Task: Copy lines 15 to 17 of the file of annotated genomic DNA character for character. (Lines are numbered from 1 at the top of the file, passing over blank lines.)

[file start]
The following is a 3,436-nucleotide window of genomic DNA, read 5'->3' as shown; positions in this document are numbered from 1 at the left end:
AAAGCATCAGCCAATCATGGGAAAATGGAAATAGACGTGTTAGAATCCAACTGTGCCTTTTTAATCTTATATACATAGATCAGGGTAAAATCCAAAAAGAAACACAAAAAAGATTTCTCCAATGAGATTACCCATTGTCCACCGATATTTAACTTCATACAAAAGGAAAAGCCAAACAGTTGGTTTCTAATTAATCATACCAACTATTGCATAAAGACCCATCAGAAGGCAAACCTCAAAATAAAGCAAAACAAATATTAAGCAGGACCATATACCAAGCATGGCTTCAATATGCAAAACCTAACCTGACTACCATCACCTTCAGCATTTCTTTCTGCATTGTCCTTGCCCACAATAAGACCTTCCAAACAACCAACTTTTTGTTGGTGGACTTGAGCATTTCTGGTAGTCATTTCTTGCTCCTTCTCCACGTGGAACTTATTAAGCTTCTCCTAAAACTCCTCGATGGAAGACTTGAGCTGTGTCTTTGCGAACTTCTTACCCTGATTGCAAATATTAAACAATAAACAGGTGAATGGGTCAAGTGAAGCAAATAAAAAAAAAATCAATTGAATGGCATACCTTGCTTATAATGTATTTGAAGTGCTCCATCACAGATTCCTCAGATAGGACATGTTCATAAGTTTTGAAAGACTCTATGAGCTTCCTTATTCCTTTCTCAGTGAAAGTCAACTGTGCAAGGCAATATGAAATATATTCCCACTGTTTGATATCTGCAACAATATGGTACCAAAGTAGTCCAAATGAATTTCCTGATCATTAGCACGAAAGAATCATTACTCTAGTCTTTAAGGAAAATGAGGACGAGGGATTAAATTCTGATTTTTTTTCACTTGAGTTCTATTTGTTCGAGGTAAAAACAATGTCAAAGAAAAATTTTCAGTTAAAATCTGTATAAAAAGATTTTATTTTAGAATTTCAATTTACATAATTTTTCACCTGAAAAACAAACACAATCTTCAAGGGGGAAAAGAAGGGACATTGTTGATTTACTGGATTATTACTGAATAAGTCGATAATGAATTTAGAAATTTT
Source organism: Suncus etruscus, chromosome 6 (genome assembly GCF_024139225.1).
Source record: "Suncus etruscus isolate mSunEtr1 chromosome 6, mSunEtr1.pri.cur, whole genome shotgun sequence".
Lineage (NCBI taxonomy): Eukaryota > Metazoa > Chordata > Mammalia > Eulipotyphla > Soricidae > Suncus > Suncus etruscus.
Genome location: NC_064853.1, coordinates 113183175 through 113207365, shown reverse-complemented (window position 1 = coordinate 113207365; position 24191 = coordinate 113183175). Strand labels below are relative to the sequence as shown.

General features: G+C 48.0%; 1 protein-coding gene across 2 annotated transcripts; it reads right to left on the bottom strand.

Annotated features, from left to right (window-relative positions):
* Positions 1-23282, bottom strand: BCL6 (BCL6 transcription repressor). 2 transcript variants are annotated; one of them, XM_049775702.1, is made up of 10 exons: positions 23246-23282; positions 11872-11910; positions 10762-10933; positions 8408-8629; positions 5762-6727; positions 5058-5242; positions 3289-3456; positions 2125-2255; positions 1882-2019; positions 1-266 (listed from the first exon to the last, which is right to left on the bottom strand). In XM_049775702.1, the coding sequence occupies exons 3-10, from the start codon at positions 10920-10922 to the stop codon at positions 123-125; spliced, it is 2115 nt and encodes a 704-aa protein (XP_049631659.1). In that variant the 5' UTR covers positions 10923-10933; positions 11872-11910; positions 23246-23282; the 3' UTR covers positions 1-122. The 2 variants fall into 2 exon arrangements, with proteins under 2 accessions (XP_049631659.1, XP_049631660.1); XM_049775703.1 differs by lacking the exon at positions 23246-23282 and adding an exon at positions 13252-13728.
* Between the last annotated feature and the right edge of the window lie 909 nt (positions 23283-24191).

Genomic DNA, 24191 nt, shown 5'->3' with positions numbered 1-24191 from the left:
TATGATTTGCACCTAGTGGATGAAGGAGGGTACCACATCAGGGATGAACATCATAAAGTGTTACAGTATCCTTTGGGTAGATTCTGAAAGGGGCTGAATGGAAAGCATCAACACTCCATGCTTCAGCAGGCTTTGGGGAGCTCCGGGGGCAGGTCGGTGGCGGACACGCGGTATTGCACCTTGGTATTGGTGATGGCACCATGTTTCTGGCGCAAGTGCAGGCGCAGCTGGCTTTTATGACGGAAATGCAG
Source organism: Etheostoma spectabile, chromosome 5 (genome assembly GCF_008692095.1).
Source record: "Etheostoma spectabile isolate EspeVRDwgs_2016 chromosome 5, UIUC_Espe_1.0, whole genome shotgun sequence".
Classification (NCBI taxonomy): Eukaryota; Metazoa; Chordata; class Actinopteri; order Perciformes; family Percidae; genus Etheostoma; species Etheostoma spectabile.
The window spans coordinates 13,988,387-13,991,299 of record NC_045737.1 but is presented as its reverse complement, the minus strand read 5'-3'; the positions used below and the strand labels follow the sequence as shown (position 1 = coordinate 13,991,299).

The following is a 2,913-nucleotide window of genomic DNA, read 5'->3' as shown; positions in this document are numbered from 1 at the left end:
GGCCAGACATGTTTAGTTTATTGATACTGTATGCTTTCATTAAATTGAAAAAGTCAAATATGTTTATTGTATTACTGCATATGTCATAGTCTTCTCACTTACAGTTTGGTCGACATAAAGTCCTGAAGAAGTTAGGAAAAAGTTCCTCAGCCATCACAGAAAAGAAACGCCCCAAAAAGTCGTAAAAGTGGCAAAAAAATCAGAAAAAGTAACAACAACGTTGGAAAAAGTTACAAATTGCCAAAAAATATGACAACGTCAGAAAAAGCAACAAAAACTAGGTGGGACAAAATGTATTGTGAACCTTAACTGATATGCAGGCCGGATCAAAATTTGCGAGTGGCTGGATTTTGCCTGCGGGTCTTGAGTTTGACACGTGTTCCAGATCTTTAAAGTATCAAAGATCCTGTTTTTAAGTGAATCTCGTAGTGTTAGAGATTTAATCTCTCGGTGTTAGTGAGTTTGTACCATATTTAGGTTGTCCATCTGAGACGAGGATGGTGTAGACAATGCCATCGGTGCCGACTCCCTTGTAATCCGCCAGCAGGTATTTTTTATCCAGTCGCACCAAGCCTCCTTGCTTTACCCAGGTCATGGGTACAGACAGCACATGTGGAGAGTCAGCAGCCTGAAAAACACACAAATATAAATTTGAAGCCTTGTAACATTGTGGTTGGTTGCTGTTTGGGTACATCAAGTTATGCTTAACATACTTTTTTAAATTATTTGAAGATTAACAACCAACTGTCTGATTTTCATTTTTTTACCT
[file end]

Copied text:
Classification (NCBI taxonomy): Eukaryota; Metazoa; Chordata; class Actinopteri; order Perciformes; family Percidae; genus Etheostoma; species Etheostoma spectabile.
The window spans coordinates 13,988,387-13,991,299 of record NC_045737.1 but is presented as its reverse complement, the minus strand read 5'-3'; the positions used below and the strand labels follow the sequence as shown (position 1 = coordinate 13,991,299).

The following is a 2,913-nucleotide window of genomic DNA, read 5'->3' as shown; positions in this document are numbered from 1 at the left end: